Control of the Coqui frog, Eleutherodactylus coqui

Date
2003-12
Authors
Hutchinson, Robert B.
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Ako, Harry
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Biomedical Sciences (Physiology)
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University of Hawaii at Manoa
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Eleutherodactylus coqui is an invasive species whose unchecked population growth is having environmental and social impacts on the Hawaiian islands. One focus was to fine tune doses of possible toxicants to control the frogs. It was found that applied as a spray, a 1% caffeine and 0.01% pyrethrin cocktail yielded complete mortality in a single application. These concentrations could be tested in field trials. Animals treated with the caffeine/pyrethrin cocktail experienced decreases in liver and muscle glycogen and severe hyperglycemia. This is consistent with known phosphodiesterase inhibition triggering enzyme inhibitions that ultimately lead to lethality. IBMX, a caffeine analogue and potent phosphodiesterase inhibitor, when combined with pyrethrin, had a similar effect. Drugs blocking other possible modes of action such as adenosine antagonism and ryanodine receptor opening had no effect. It was therefore suggested that caffeine in combination with pyrethrin might be an effective method for controlling frog populations and the lethality of the treatment may be due to phosphodiesterase inhibition followed by eventual hyperkalemia.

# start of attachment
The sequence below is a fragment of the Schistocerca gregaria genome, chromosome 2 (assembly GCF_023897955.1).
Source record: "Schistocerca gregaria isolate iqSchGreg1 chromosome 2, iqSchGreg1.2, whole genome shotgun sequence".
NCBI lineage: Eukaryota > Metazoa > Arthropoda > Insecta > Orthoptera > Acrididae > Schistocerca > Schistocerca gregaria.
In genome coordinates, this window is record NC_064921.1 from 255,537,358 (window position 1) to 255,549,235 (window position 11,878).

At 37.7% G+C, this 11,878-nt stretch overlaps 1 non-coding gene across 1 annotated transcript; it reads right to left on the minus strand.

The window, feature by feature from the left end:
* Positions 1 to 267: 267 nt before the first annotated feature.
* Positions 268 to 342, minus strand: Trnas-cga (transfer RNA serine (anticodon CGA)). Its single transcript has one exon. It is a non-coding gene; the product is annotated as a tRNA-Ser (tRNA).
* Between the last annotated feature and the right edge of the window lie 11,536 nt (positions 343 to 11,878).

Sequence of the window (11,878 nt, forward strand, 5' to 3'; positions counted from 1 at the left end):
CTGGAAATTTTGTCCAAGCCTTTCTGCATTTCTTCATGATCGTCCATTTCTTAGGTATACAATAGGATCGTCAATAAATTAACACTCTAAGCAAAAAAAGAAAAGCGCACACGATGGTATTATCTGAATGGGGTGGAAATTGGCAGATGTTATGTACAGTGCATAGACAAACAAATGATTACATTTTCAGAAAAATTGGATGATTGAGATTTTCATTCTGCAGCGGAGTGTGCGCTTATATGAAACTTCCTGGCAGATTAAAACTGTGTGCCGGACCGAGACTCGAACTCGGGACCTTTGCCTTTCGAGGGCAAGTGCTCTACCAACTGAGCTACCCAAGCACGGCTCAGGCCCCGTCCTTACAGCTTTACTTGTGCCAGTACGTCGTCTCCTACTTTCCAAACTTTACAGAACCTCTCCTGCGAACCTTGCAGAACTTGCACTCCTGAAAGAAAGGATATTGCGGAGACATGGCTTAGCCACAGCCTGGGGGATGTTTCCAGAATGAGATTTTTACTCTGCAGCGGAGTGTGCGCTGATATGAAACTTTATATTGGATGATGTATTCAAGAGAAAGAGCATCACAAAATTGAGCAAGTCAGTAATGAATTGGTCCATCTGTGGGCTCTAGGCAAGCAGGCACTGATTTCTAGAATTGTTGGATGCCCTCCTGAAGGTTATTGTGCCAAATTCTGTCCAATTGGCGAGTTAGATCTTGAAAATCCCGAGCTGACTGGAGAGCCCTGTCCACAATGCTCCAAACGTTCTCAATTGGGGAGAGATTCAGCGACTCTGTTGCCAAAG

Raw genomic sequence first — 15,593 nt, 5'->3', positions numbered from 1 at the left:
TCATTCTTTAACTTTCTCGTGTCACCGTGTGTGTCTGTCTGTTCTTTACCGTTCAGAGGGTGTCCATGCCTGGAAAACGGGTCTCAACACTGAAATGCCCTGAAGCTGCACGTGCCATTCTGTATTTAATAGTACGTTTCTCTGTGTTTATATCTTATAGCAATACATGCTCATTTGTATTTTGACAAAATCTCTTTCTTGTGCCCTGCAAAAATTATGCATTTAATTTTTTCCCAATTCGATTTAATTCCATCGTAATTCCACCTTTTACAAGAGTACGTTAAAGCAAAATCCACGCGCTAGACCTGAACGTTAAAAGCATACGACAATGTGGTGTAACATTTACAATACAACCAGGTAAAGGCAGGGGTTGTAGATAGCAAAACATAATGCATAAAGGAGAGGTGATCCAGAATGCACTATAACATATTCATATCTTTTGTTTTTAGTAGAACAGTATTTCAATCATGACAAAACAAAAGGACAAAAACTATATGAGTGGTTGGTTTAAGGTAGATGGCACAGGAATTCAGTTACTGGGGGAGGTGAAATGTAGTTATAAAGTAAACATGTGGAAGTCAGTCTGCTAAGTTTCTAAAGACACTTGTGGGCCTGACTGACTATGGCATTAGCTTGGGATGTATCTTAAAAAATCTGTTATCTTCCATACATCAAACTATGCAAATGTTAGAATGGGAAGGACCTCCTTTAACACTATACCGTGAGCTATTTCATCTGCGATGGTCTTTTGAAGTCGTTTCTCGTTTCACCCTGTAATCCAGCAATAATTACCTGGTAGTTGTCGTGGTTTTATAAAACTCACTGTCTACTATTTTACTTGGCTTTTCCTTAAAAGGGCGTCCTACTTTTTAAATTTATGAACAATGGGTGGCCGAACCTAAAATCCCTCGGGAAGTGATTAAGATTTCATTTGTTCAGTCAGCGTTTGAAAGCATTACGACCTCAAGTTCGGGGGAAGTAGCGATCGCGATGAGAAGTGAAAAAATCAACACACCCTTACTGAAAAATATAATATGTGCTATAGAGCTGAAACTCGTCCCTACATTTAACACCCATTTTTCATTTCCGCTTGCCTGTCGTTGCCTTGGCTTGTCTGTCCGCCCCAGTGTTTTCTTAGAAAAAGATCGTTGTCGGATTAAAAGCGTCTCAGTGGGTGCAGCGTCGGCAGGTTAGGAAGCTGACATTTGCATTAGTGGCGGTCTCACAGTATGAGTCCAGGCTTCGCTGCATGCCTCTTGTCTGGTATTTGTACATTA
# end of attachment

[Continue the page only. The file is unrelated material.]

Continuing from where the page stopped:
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vii, 32 leaves
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Theses for the degree of Master of Science (University of Hawaii at Manoa). Biomedical Sciences (Physiology); no. 3831
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